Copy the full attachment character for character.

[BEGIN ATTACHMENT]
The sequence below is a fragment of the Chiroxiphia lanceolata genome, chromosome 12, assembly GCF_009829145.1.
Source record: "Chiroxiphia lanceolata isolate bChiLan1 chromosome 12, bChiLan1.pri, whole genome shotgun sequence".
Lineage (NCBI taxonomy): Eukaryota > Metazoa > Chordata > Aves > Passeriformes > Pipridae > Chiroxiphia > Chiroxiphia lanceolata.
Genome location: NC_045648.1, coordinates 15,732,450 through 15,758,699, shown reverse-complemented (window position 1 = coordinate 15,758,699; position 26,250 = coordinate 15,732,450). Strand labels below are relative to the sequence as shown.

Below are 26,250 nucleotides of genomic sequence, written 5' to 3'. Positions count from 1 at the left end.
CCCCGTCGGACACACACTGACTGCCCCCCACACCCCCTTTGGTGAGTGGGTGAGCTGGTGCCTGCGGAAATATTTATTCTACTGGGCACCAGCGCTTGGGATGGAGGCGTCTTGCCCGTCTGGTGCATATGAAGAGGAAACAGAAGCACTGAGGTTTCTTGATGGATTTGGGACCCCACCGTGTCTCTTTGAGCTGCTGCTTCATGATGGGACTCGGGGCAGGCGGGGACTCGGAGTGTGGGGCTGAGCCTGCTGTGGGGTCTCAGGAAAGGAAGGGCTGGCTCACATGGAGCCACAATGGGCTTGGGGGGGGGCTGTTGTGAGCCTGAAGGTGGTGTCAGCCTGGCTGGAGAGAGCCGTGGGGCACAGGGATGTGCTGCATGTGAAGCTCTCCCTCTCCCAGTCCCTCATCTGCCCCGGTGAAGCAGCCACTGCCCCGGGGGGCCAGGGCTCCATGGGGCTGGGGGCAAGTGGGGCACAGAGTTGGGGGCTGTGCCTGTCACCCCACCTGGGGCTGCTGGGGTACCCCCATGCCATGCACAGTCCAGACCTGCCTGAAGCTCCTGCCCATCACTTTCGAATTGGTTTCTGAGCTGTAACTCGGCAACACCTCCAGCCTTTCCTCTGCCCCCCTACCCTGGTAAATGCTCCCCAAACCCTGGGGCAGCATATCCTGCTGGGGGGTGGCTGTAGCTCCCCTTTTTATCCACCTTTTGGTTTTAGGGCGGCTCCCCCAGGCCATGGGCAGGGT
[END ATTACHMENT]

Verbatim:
The sequence below is a fragment of the Chiroxiphia lanceolata genome, chromosome 12, assembly GCF_009829145.1.
Source record: "Chiroxiphia lanceolata isolate bChiLan1 chromosome 12, bChiLan1.pri, whole genome shotgun sequence".
Lineage (NCBI taxonomy): Eukaryota > Metazoa > Chordata > Aves > Passeriformes > Pipridae > Chiroxiphia > Chiroxiphia lanceolata.
Genome location: NC_045648.1, coordinates 15,732,450 through 15,758,699, shown reverse-complemented (window position 1 = coordinate 15,758,699; position 26,250 = coordinate 15,732,450). Strand labels below are relative to the sequence as shown.

Below are 26,250 nucleotides of genomic sequence, written 5' to 3'. Positions count from 1 at the left end.
CCCCGTCGGACACACACTGACTGCCCCCCACACCCCCTTTGGTGAGTGGGTGAGCTGGTGCCTGCGGAAATATTTATTCTACTGGGCACCAGCGCTTGGGATGGAGGCGTCTTGCCCGTCTGGTGCATATGAAGAGGAAACAGAAGCACTGAGGTTTCTTGATGGATTTGGGACCCCACCGTGTCTCTTTGAGCTGCTGCTTCATGATGGGACTCGGGGCAGGCGGGGACTCGGAGTGTGGGGCTGAGCCTGCTGTGGGGTCTCAGGAAAGGAAGGGCTGGCTCACATGGAGCCACAATGGGCTTGGGGGGGGGCTGTTGTGAGCCTGAAGGTGGTGTCAGCCTGGCTGGAGAGAGCCGTGGGGCACAGGGATGTGCTGCATGTGAAGCTCTCCCTCTCCCAGTCCCTCATCTGCCCCGGTGAAGCAGCCACTGCCCCGGGGGGCCAGGGCTCCATGGGGCTGGGGGCAAGTGGGGCACAGAGTTGGGGGCTGTGCCTGTCACCCCACCTGGGGCTGCTGGGGTACCCCCATGCCATGCACAGTCCAGACCTGCCTGAAGCTCCTGCCCATCACTTTCGAATTGGTTTCTGAGCTGTAACTCGGCAACACCTCCAGCCTTTCCTCTGCCCCCCTACCCTGGTAAATGCTCCCCAAACCCTGGGGCAGCATATCCTGCTGGGGGGTGGCTGTAGCTCCCCTTTTTATCCACCTTTTGGTTTTAGGGCGGCTCCCCCAGGCCATGGGCAGGGT